Sacred Honey Bee Evening video clip, CLICK ON THE PHOTO TO VIEW

Sacred Honey Bee Evening video clip, CLICK ON THE PHOTO TO VIEW
Click on this photo for a video of "Evening in Honor of the Sacred Honey Bee". Photo by Daniel Bahmani

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Friday, April 13, 2012

Feed the Bees, Harm the Bees? A Citizen Science Update

YourGardenShow - Emmet Brady

As a continuing part of YourGardenShow's Citizen Science initiatives and support for The Great Sunflower Project, we will bring you a series of posts with breaking news about our pollinators, the bees.

In an ironic twist, the poisoning of the bees could come as a result of farmers and beekeepers trying to feed them. The industrial usage of the bees on an annual basis requires farmers to feed them substitutes to the nectar they gather in the fields. When the bees arrive at a monocultured pasture, there are few abundant sources of the nectar. The commercial beekeepers often feed them high fructose corn syrup, which, as a recent study suggests, could contain trace amounts of pesticides, especially the neonicotinoid class pesticides.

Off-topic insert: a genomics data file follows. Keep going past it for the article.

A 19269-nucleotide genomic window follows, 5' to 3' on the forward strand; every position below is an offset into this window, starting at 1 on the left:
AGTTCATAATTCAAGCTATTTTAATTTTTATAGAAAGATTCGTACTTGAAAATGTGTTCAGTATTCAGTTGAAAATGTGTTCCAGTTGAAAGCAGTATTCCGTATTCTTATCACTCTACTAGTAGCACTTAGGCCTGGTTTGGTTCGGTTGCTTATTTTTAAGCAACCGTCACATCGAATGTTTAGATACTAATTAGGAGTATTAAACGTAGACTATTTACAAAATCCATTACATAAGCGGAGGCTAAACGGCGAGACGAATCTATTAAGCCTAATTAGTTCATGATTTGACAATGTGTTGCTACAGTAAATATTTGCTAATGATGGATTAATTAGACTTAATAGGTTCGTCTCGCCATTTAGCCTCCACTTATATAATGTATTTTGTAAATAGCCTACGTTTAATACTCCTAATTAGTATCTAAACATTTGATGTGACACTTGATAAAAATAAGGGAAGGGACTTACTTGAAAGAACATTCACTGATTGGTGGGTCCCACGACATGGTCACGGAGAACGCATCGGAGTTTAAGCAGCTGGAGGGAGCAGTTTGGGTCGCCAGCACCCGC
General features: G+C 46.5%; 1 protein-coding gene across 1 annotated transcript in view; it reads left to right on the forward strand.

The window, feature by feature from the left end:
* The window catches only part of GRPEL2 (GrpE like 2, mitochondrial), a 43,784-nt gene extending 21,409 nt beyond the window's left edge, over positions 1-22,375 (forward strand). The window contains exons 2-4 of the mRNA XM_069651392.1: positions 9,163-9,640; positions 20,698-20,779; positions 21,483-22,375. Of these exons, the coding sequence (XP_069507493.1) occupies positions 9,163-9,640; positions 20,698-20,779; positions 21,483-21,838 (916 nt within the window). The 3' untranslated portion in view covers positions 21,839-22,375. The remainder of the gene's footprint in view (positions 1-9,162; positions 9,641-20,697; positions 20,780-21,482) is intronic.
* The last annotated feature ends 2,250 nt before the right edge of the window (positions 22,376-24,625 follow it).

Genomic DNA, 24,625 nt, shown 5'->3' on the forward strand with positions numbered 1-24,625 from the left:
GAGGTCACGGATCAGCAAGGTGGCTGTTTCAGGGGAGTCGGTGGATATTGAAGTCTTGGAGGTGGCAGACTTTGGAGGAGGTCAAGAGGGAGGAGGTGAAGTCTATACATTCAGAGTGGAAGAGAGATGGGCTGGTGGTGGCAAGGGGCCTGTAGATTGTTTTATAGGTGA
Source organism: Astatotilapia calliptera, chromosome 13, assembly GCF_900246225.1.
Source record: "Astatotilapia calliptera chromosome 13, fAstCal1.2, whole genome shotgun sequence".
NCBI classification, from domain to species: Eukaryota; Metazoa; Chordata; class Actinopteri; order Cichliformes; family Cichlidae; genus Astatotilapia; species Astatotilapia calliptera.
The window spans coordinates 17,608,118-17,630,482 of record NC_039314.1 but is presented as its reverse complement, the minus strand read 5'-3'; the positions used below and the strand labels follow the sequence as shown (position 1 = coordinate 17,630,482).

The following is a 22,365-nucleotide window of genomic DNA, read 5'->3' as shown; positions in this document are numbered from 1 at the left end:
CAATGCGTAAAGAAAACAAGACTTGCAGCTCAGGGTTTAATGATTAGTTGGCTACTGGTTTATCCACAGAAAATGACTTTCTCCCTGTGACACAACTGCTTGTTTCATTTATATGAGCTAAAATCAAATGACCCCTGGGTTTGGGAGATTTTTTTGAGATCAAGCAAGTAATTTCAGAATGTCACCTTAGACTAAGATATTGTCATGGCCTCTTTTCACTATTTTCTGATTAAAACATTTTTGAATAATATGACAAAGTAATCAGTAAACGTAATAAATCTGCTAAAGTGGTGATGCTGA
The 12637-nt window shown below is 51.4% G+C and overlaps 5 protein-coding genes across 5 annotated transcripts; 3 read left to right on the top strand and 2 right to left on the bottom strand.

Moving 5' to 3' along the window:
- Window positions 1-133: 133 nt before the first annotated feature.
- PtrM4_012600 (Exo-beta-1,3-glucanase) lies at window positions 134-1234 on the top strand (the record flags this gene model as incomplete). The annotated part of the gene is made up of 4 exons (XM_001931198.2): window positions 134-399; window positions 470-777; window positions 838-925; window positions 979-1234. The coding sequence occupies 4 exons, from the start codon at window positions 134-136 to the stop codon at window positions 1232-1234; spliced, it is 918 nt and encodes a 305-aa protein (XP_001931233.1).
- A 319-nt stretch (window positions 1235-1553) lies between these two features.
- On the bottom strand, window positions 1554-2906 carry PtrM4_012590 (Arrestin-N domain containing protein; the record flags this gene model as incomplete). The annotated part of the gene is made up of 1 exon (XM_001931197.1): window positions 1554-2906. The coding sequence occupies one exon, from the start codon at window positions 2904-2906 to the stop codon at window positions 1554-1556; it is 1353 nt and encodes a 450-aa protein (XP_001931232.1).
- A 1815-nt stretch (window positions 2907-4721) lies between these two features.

As posted in the Wired online article, the study by a Harvard researcher examined a dietary exposure to imidacloprid, a commonly used neonic made by Bayer. Even though the amounts were potentially higher than what might be found in the wild, the study showed a dramatic increase in Colony Collapse Disorder (CCD) in the colonies exposed to the chemical.

The topic has international implications. The debate of the use of certain toxic pesticides - in particular the neonics - have caused a massive division between Europe and the United States. In fact, the very chemicals indicated in the study are outlawed in a number of European countries.

Stranger yet, the suggestion that corn syrup might carry trace amounts of the pesticides after being processed beckons the question of whether humans could be exposed in some capacity.

To learn more about efforts to support the bees by citizens like you, visit the YourGardenShow Citizen Science pages.

BIO: Emmet Brady has worked for over a decade with sustainable industries as a biologist, business developer and event producer. He is attracted to gardening through his predilection for insects and, as the Founder of the Insect News Network, he intends to redefine the field of Cultural Entomology - which addresses how people think and feel about 6- and 8-legged animals (especially the ones in your garden!).
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